Russell and Duenes

Sorry, Republicans, but you were “AWOL”

with 4 comments

Have Republicans even cared? Then where in the wide world have they been on health care the the last  eight years?

The Social Democrats charge Republicans with being only the party of “no” on health care. They say Republicans have only been interested in preserving the status quo and deriding and derailing any attempts by others to reform our broken health care system. Is this a fair charge?

I certainly think the Dems are wrong in saying the Republicans have no ideas of their own, but I think they are quite right in their contention that the Republicans and conservatives have only seemed to truly care about making improvements when the status quo is being threatened by Democrats. Sure, the Republicans have had proposals on the table since last summer, but what about the eight years before that, when they held the presidency and both houses of Congress? Where were all the vaunted “free-market solutions” then? Where were all of their ideas about Health Savings Accounts, interstate competition, tort reform, severing the connection between health insurance and employment, insurance reform, and subsidies for the poor? Why did we not hear diddly about GOP health care reform during the Bush years? As Patrick Ruffini rightly points out: “The left has had a far greater number of health care analysts devising grand plans for the eventual takeover. And they have invested more political capital in this issue than any other. It should surprise no one that the conservative effort in this space has been paltry in comparison. We just haven’t had as many people thinking about health care, and we didn’t actively move legislation on it when we were in power.”

My guess is that Republican hearts have just not been in it. Sure, they obstruct and fight now, but I think a lot of people get the sense that they simply don’t care to make changes on this issue, and so all of their heated rhetoric about deficits and costs is stone cold. And I agree. I think conservatives have by far the best ideas about true health care reform, and I think some political party ought to make a serious run at enacting them. But that party has not been the Republicans, and I’m not counting on them doing much about it in the future. It’s rather pathetic to hear all of the conservative talk show darlings get into a lather about health care when I bet they hardly gave it a mention during the Bush Administration. The real problem is that all of this gets reduced to politics, and thus, true interest in people lacking health care gets subsumed in gamesmanship.



Written by Michael Duenes

March 30, 2010 at 2:49 am

4 Responses

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  1. Isn’t that why getting mad now is hardly the answer? The answer is to remain calm, point out the flaws in the plan and push for change. Acting like Dem lights is really no way to be a true conservative.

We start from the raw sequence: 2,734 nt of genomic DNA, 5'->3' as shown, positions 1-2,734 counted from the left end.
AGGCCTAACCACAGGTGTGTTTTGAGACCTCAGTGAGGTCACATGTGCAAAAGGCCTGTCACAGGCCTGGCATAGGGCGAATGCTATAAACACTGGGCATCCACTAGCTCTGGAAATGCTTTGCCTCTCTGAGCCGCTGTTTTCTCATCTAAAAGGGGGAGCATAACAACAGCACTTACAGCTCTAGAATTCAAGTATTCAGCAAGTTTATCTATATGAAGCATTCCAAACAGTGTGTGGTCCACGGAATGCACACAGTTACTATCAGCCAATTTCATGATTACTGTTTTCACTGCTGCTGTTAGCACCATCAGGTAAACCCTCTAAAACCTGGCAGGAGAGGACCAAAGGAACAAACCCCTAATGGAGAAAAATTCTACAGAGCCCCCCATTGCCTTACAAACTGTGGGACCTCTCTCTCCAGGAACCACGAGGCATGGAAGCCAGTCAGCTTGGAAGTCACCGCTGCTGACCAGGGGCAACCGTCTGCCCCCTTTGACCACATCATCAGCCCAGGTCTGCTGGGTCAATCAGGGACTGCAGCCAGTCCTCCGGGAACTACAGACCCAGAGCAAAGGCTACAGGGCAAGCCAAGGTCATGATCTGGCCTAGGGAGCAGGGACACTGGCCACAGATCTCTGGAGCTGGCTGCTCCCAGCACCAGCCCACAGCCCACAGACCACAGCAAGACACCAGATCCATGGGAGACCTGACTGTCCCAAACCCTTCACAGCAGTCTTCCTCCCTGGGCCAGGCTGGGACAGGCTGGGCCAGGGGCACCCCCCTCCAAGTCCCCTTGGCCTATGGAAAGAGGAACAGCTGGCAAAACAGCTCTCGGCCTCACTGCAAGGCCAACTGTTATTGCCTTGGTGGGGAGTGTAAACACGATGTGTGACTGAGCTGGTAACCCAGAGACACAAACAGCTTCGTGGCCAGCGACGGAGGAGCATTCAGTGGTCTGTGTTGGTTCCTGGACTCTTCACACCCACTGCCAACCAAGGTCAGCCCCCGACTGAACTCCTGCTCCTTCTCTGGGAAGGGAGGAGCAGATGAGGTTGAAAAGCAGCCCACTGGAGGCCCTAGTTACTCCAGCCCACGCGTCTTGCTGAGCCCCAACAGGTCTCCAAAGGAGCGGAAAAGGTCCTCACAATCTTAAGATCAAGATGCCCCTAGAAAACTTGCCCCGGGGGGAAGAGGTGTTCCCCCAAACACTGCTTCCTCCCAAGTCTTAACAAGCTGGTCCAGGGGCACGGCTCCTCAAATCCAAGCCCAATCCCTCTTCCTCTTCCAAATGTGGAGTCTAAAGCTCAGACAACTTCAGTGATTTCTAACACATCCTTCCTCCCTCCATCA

March 31, 2010 at 12:10 am

    • Joel, nice to have you join the conversation, my friend. As you may have guessed, I’m more mad about the outrageous deceptions foisted on us by our congressional “leaders” and our president on trying to sell their version. But I agree with you wholeheartedly.



      March 31, 2010 at 1:16 am

  2. Well said. I hate the games, but I can’t see them ending until there is an overwhelming tide of voices calling for it. Sadly, the media loves controversy and games more than reasonable progress.

    I saw an interesting video posted by Andrew Sullivan with Frum on Larry King. What’s interesting is that all 3 conservative talking heads agree that Republicans have to start being known as constructive on this issue. Here’s the link:

    I think that Obama’s basic instincts are to be reasonable, though he chose to play aggressive politics on HCR. What else could he do? The other option was to be destroyed in the next election by falling to the Republicans strategy to make this a Waterloo.

    Honestly, does our system create gamesmanship? What administrations can you think of that have consistently passed important legislation in a bi-partisan spirit without gamesmanship (not one-off examples, but consistently)? If you can think of any, what factors besides going to war have led to bi-partisan cooperation?

    PS – My first reaction is to miss your old blog design, but I think this format is easier to read and just better.


    April 1, 2010 at 2:25 am

    • The answer to your question about gamesmanship is: none. I know that politics requires a certain amount of skill and persuasion, but that is different than what we are talking about with our current leaders from all parties. Truth is the casualty, and thus, we reap the slow ruin of society.

      Our options on blog design are limited by wordpress, unless we want to pay. We just couldn’t stomach the black background anymore.



      April 1, 2010 at 3:11 pm

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